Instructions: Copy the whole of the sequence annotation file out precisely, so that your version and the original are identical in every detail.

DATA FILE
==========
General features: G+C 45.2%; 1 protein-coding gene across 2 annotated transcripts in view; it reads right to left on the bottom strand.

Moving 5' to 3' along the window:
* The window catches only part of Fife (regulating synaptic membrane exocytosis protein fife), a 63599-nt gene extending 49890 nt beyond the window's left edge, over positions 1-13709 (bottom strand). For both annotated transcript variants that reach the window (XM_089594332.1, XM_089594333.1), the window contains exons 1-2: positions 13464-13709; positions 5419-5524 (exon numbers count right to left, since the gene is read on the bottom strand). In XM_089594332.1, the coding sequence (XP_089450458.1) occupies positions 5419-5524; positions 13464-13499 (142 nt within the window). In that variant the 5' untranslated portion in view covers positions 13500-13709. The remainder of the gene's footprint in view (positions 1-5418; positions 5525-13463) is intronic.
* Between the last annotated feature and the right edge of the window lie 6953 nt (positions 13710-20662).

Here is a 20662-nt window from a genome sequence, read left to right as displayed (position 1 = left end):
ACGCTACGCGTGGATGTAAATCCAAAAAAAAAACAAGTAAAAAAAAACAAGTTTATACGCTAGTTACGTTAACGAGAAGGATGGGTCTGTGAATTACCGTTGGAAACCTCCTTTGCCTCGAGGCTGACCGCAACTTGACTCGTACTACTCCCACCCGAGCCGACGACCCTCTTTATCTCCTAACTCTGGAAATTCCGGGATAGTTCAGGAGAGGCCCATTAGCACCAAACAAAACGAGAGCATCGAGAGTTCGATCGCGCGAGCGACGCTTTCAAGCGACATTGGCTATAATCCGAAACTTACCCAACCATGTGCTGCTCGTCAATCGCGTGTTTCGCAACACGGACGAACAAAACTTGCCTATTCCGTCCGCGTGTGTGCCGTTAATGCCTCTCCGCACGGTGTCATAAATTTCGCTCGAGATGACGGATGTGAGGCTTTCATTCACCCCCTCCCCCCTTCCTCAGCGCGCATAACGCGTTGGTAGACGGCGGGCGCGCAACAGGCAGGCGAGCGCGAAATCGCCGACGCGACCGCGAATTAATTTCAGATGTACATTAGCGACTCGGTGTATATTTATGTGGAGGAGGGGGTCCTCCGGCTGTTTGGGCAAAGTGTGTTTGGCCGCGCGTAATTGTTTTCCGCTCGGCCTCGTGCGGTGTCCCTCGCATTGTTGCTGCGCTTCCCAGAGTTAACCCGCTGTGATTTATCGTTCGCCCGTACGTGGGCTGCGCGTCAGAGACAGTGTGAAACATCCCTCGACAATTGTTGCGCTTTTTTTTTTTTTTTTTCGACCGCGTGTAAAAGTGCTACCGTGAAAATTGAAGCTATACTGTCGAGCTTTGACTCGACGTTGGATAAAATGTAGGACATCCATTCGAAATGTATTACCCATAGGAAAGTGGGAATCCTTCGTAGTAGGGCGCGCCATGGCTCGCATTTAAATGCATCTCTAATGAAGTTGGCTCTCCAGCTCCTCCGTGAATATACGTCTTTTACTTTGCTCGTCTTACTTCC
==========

General features: G+C 45.2%; 1 protein-coding gene across 2 annotated transcripts in view; it reads right to left on the bottom strand.

Moving 5' to 3' along the window:
* The window catches only part of Fife (regulating synaptic membrane exocytosis protein fife), a 63599-nt gene extending 49890 nt beyond the window's left edge, over positions 1-13709 (bottom strand). For both annotated transcript variants that reach the window (XM_089594332.1, XM_089594333.1), the window contains exons 1-2: positions 13464-13709; positions 5419-5524 (exon numbers count right to left, since the gene is read on the bottom strand). In XM_089594332.1, the coding sequence (XP_089450458.1) occupies positions 5419-5524; positions 13464-13499 (142 nt within the window). In that variant the 5' untranslated portion in view covers positions 13500-13709. The remainder of the gene's footprint in view (positions 1-5418; positions 5525-13463) is intronic.
* Between the last annotated feature and the right edge of the window lie 6953 nt (positions 13710-20662).

Here is a 20662-nt window from a genome sequence, read left to right as displayed (position 1 = left end):
ACGCTACGCGTGGATGTAAATCCAAAAAAAAAACAAGTAAAAAAAAACAAGTTTATACGCTAGTTACGTTAACGAGAAGGATGGGTCTGTGAATTACCGTTGGAAACCTCCTTTGCCTCGAGGCTGACCGCAACTTGACTCGTACTACTCCCACCCGAGCCGACGACCCTCTTTATCTCCTAACTCTGGAAATTCCGGGATAGTTCAGGAGAGGCCCATTAGCACCAAACAAAACGAGAGCATCGAGAGTTCGATCGCGCGAGCGACGCTTTCAAGCGACATTGGCTATAATCCGAAACTTACCCAACCATGTGCTGCTCGTCAATCGCGTGTTTCGCAACACGGACGAACAAAACTTGCCTATTCCGTCCGCGTGTGTGCCGTTAATGCCTCTCCGCACGGTGTCATAAATTTCGCTCGAGATGACGGATGTGAGGCTTTCATTCACCCCCTCCCCCCTTCCTCAGCGCGCATAACGCGTTGGTAGACGGCGGGCGCGCAACAGGCAGGCGAGCGCGAAATCGCCGACGCGACCGCGAATTAATTTCAGATGTACATTAGCGACTCGGTGTATATTTATGTGGAGGAGGGGGTCCTCCGGCTGTTTGGGCAAAGTGTGTTTGGCCGCGCGTAATTGTTTTCCGCTCGGCCTCGTGCGGTGTCCCTCGCATTGTTGCTGCGCTTCCCAGAGTTAACCCGCTGTGATTTATCGTTCGCCCGTACGTGGGCTGCGCGTCAGAGACAGTGTGAAACATCCCTCGACAATTGTTGCGCTTTTTTTTTTTTTTTTTCGACCGCGTGTAAAAGTGCTACCGTGAAAATTGAAGCTATACTGTCGAGCTTTGACTCGACGTTGGATAAAATGTAGGACATCCATTCGAAATGTATTACCCATAGGAAAGTGGGAATCCTTCGTAGTAGGGCGCGCCATGGCTCGCATTTAAATGCATCTCTAATGAAGTTGGCTCTCCAGCTCCTCCGTGAATATACGTCTTTTACTTTGCTCGTCTTACTTCC